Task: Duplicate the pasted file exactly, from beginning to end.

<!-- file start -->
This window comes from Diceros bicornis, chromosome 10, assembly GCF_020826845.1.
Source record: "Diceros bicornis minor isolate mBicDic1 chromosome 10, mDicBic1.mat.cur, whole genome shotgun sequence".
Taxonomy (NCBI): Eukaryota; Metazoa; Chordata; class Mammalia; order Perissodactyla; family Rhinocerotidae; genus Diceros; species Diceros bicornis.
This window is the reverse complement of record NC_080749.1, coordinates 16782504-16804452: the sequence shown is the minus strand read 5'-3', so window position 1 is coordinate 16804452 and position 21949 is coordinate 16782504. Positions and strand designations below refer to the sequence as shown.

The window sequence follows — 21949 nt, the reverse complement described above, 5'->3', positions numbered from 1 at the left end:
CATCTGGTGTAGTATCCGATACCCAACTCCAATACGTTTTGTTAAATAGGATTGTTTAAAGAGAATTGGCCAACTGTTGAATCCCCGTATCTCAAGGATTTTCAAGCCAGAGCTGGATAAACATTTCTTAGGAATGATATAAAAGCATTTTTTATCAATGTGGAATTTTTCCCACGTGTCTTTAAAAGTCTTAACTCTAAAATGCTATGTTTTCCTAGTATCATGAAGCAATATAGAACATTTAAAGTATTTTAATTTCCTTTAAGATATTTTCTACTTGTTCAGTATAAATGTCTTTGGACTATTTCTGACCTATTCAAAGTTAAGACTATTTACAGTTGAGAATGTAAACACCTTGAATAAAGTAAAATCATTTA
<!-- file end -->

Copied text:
This window comes from Diceros bicornis, chromosome 10, assembly GCF_020826845.1.
Source record: "Diceros bicornis minor isolate mBicDic1 chromosome 10, mDicBic1.mat.cur, whole genome shotgun sequence".
Taxonomy (NCBI): Eukaryota; Metazoa; Chordata; class Mammalia; order Perissodactyla; family Rhinocerotidae; genus Diceros; species Diceros bicornis.
This window is the reverse complement of record NC_080749.1, coordinates 16782504-16804452: the sequence shown is the minus strand read 5'-3', so window position 1 is coordinate 16804452 and position 21949 is coordinate 16782504. Positions and strand designations below refer to the sequence as shown.

The window sequence follows — 21949 nt, the reverse complement described above, 5'->3', positions numbered from 1 at the left end:
CATCTGGTGTAGTATCCGATACCCAACTCCAATACGTTTTGTTAAATAGGATTGTTTAAAGAGAATTGGCCAACTGTTGAATCCCCGTATCTCAAGGATTTTCAAGCCAGAGCTGGATAAACATTTCTTAGGAATGATATAAAAGCATTTTTTATCAATGTGGAATTTTTCCCACGTGTCTTTAAAAGTCTTAACTCTAAAATGCTATGTTTTCCTAGTATCATGAAGCAATATAGAACATTTAAAGTATTTTAATTTCCTTTAAGATATTTTCTACTTGTTCAGTATAAATGTCTTTGGACTATTTCTGACCTATTCAAAGTTAAGACTATTTACAGTTGAGAATGTAAACACCTTGAATAAAGTAAAATCATTTA